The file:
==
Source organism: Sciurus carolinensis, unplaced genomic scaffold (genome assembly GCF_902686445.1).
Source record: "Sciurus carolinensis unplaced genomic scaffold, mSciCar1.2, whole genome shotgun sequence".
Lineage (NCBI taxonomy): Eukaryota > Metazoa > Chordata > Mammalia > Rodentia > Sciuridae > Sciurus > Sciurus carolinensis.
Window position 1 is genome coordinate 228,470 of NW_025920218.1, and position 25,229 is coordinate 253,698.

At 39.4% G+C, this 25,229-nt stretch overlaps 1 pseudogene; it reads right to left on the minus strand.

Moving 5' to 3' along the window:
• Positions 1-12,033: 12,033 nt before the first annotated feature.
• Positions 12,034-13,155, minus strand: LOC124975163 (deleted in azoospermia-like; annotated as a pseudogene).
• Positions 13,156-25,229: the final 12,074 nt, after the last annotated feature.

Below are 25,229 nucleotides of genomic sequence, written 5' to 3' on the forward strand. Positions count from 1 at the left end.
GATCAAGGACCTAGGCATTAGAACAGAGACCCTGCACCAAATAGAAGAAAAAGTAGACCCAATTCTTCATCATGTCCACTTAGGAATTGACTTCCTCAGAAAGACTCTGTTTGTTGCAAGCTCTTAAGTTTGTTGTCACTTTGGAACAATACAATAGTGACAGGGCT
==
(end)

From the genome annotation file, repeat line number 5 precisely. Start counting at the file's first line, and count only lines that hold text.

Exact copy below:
At 39.4% G+C, this 25,229-nt stretch overlaps 1 pseudogene; it reads right to left on the minus strand.